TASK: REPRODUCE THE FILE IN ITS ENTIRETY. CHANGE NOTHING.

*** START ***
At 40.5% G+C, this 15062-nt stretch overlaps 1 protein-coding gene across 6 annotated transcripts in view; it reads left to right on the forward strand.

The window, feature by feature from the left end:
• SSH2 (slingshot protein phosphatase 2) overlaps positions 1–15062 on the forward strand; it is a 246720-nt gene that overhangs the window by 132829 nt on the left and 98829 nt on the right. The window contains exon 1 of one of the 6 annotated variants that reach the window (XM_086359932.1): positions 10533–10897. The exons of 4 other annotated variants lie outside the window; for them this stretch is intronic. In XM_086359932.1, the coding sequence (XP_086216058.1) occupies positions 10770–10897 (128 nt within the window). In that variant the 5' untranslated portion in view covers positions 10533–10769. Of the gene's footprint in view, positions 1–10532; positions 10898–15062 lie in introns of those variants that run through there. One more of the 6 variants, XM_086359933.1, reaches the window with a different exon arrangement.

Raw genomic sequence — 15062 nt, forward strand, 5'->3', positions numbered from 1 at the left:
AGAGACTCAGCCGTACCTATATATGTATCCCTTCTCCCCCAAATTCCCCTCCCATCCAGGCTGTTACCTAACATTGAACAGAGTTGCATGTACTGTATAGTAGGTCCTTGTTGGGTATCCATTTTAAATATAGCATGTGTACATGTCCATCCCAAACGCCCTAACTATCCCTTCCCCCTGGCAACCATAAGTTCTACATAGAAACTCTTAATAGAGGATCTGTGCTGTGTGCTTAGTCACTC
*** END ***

At 40.5% G+C, this 15062-nt stretch overlaps 1 protein-coding gene across 6 annotated transcripts in view; it reads left to right on the forward strand.

The window, feature by feature from the left end:
• SSH2 (slingshot protein phosphatase 2) overlaps positions 1–15062 on the forward strand; it is a 246720-nt gene that overhangs the window by 132829 nt on the left and 98829 nt on the right. The window contains exon 1 of one of the 6 annotated variants that reach the window (XM_086359932.1): positions 10533–10897. The exons of 4 other annotated variants lie outside the window; for them this stretch is intronic. In XM_086359932.1, the coding sequence (XP_086216058.1) occupies positions 10770–10897 (128 nt within the window). In that variant the 5' untranslated portion in view covers positions 10533–10769. Of the gene's footprint in view, positions 1–10532; positions 10898–15062 lie in introns of those variants that run through there. One more of the 6 variants, XM_086359933.1, reaches the window with a different exon arrangement.

Raw genomic sequence — 15062 nt, forward strand, 5'->3', positions numbered from 1 at the left:
AGAGACTCAGCCGTACCTATATATGTATCCCTTCTCCCCCAAATTCCCCTCCCATCCAGGCTGTTACCTAACATTGAACAGAGTTGCATGTACTGTATAGTAGGTCCTTGTTGGGTATCCATTTTAAATATAGCATGTGTACATGTCCATCCCAAACGCCCTAACTATCCCTTCCCCCTGGCAACCATAAGTTCTACATAGAAACTCTTAATAGAGGATCTGTGCTGTGTGCTTAGTCACTC